By William McCallum
In grade 3, as students start to learn about multiplication, they think about products like 6 x 7 in terms of equal groups. 6 x 7 is the number of things when you have 6 groups with 7 things in each group. They might start out calculating that number by drawing a picture of the 6 groups and counting how many things they are. They might use a 6 x 7 array to organize the count. They might then see that the total number is 7 + 7 + 7 + 7 + 7 + 7 and do the additions 7 + 7 = 14, 14 + 7 = 21, etc. From there they might learn to simply write down the multiples, doing the additions mentally:
7, 14, 21, 28, 35, 42
Then, to organize this sort of work, they might make a multiplication table for the multiples of 7:
Of course, by the end of grade 3, the pictures and arrays and tables go away. We expect students to know all these multiples from memory. When I was a child, we achieved that by chanting in unison at the beginning of each class, “one seven is seven, two sevens are 14, three sevens are 21. . .” I used to do that by mentally adding 7 each time. Students also start to solve word problems involving multiplication, for example, how many days are there in 6 weeks?
Later, in grade 6, students start to learn about ratios. They understand that the ratio of days to weeks is 7:1, that the associated rate is 7 days per week, and they make ratio tables, such as
Are these two tables the same thing? Was the first table just a ratio table in disguise? Although they look similar, I think there are some significant differences in the way they are used and conceptualized. The multiplication table is a lookup table, designed ultimately to become obsolete. It is an organized list of individual products. I might look up 6 x 7 for one problem, then look up 8 x 7 for another. It is also a table which, ideally, I would not have to keep producing. I might have the entire multiplication table, not just for the 7s, displayed somewhere in a book or on a classroom wall.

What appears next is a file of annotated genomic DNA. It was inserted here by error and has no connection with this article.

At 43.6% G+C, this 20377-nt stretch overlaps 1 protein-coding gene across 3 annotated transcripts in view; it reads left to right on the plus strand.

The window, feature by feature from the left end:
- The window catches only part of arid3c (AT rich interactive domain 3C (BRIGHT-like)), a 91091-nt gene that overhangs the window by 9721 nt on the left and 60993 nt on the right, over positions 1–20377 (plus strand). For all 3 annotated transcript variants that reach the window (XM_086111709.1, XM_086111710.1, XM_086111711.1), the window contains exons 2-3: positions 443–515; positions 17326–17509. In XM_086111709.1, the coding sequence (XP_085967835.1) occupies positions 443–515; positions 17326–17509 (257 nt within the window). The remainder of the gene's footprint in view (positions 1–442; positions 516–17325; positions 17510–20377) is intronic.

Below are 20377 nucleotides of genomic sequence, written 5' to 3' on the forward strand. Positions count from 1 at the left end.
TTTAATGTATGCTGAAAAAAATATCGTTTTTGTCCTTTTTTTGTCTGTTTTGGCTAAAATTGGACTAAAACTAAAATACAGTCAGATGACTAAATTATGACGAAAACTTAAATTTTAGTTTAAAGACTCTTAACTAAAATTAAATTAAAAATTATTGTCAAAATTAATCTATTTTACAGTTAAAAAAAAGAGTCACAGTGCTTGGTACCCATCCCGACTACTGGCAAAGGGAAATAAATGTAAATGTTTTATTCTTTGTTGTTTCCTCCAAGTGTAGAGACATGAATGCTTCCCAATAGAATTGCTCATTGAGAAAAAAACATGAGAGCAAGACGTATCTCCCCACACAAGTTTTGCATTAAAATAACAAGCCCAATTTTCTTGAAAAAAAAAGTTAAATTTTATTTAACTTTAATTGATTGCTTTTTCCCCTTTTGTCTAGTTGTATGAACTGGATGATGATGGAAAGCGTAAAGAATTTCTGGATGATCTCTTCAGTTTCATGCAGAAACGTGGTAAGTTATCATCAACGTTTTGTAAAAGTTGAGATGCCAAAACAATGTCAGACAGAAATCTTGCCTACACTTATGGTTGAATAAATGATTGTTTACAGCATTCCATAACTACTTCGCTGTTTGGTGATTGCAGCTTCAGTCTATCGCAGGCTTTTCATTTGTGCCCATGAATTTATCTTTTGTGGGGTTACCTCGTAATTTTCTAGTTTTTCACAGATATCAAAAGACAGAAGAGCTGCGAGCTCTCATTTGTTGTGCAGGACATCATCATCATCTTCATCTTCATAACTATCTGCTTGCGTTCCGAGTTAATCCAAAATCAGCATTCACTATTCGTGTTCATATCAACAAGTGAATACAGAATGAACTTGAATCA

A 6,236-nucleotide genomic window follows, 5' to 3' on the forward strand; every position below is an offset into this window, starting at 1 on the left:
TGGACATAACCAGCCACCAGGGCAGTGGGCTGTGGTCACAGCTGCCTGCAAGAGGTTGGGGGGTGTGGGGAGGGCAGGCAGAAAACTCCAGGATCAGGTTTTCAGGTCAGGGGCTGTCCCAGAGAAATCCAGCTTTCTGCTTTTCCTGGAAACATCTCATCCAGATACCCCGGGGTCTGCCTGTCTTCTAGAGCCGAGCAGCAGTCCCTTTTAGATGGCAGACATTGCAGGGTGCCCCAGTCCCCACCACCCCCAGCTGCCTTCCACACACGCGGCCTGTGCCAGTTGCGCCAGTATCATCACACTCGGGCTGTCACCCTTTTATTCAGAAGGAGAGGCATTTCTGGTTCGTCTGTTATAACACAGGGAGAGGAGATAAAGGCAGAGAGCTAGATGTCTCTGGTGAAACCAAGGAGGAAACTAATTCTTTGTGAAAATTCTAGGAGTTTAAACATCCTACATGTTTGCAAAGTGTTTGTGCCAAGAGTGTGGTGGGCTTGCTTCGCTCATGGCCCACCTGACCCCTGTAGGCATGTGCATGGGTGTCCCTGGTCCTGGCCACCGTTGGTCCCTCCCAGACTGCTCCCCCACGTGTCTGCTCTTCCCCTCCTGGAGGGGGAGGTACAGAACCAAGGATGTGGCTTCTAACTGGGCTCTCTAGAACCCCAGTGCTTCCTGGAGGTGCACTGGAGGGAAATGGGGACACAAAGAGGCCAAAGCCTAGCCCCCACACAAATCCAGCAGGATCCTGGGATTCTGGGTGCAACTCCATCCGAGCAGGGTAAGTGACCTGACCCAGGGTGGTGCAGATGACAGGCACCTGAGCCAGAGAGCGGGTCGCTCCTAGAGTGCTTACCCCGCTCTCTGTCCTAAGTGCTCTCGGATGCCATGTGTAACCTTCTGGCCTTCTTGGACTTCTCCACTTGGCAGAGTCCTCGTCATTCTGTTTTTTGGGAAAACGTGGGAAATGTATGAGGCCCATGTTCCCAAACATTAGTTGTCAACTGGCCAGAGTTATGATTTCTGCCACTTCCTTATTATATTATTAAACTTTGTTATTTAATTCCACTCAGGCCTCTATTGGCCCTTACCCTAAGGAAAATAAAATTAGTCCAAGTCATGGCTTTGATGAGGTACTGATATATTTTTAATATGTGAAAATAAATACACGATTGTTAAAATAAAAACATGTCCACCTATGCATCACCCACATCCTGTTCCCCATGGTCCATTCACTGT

On the other hand, the ratio table is an object of study in its own right, representing a complex of embedded ideas. The rows are ratios. Any two rows represent different but equivalent ratios, related by a scale factor. The columns represent quantities in a context, related by a rate or by a constant of proportionality. The ability to see all these relationships quickly and easily is what the focus on arithmetic in K–5 has been preparing students for.
Studying how the quantities in the columns change in relation to each other is the beginning of a journey that leads to proportional relationships, then linear functions, then functions in general. The 7 in this table is more than just a number, it is a rate, the common rate for all the equivalent ratios in the table. The table is not a throwaway tool for helping to remember products, it is a fundamental representation that will continue until high school and beyond. And although initially the entries and the rate will be whole numbers, we want students to generalize to fractions, then rational numbers, then real numbers. We want them to start using variables to represent the quantities in the columns and write equations for the relationship between them.
Mixing up these two ways of looking at the table has potential for confusion. For example, in the first table I am thinking of the 42 as 6 x 7. If I constructed the entire multiplication table for all single digit products I would notice a symmetry that reflects the commutative property, and see that 6 x 7 = 7 x 6. On the other hand, in the ratio table, where I am thinking of 7 as the rate, I want students to see the 42 as 7 x 6. And the 35 as 7 x 5 and so on. Asking students in grade 3 to switch from seeing 6 weeks as 6 groups of 7 days to seeing the 7 as a rate is a distraction from the main purpose, which is to nail down single-digit products.
There is no harm in elementary students playing around with the multiplication table and seeing patterns that will later stand them in good stead when they dig into ratio tables. But that’s not the same thing as asking them to consider ratio tables as mathematical objects representing an important mathematical concept. That’s a huge conceptual leap, disguised by the smallness of the act of adding headings to the columns.
Bill McCallum, founder of Illustrative Mathematics, is a University Distinguished Professor of Mathematics at the University of Arizona. He has worked in both mathematics research, in the area of number theory and arithmetical algebraic geometry, and mathematics education, writing textbooks and advising researchers and policy makers. He is a founding member of the Harvard Calculus Consortium and lead author of its college algebra and multivariable calculus texts. In 2009–2010 he was one of the lead writers for the Common Core State Standards in Mathematics. He holds a Ph. D. in Mathematics from Harvard University and a B.Sc. from the University of New South Wales.